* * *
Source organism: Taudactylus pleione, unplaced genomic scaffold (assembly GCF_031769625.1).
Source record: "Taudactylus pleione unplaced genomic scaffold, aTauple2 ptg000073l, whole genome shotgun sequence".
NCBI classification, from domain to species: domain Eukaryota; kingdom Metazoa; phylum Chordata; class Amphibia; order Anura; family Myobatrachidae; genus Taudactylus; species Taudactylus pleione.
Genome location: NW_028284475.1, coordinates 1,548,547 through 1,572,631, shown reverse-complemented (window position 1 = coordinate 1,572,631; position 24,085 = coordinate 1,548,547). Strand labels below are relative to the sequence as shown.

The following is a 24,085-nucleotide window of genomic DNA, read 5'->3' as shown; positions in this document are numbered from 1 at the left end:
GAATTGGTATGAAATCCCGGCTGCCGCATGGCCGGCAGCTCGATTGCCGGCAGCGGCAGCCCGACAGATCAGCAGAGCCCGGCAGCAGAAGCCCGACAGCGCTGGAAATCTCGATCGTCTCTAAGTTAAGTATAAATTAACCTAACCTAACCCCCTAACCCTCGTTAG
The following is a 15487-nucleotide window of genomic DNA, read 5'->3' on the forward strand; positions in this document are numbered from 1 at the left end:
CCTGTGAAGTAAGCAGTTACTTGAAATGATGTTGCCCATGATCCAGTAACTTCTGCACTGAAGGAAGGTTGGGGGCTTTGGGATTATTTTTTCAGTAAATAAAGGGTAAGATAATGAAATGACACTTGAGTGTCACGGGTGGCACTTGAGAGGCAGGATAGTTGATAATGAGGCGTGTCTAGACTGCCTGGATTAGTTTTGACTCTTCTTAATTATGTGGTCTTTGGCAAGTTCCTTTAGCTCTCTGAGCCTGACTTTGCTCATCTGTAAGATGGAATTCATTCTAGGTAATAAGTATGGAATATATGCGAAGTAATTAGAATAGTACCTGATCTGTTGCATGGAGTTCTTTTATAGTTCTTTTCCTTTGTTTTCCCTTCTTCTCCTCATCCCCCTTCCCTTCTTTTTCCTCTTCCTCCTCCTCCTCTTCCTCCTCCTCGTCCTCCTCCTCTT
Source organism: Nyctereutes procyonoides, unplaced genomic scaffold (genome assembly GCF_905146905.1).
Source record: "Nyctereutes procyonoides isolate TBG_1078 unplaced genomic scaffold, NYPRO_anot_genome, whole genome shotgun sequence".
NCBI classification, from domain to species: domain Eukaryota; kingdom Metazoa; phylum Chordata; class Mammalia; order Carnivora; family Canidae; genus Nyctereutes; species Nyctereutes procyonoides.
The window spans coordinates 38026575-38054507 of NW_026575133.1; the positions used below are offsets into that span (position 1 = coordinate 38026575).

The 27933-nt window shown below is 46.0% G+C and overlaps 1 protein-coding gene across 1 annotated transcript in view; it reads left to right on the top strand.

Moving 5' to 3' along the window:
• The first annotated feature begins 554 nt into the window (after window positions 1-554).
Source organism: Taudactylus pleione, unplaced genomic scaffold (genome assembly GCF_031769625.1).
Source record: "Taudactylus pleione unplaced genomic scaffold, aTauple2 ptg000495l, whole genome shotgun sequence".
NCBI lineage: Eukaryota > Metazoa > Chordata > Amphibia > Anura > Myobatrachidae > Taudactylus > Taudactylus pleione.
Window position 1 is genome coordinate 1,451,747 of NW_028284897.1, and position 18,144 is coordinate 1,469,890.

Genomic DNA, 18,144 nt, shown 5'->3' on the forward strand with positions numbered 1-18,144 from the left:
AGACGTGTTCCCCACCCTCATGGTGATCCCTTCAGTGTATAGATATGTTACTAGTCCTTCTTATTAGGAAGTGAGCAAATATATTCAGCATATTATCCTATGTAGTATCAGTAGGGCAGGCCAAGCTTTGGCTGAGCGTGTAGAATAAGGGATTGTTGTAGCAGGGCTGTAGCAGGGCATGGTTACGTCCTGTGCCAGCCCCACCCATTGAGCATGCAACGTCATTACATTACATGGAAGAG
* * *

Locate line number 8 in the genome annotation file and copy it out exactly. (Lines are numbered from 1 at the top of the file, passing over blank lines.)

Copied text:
CCTGTGAAGTAAGCAGTTACTTGAAATGATGTTGCCCATGATCCAGTAACTTCTGCACTGAAGGAAGGTTGGGGGCTTTGGGATTATTTTTTCAGTAAATAAAGGGTAAGATAATGAAATGACACTTGAGTGTCACGGGTGGCACTTGAGAGGCAGGATAGTTGATAATGAGGCGTGTCTAGACTGCCTGGATTAGTTTTGACTCTTCTTAATTATGTGGTCTTTGGCAAGTTCCTTTAGCTCTCTGAGCCTGACTTTGCTCATCTGTAAGATGGAATTCATTCTAGGTAATAAGTATGGAATATATGCGAAGTAATTAGAATAGTACCTGATCTGTTGCATGGAGTTCTTTTATAGTTCTTTTCCTTTGTTTTCCCTTCTTCTCCTCATCCCCCTTCCCTTCTTTTTCCTCTTCCTCCTCCTCCTCTTCCTCCTCCTCGTCCTCCTCCTCTT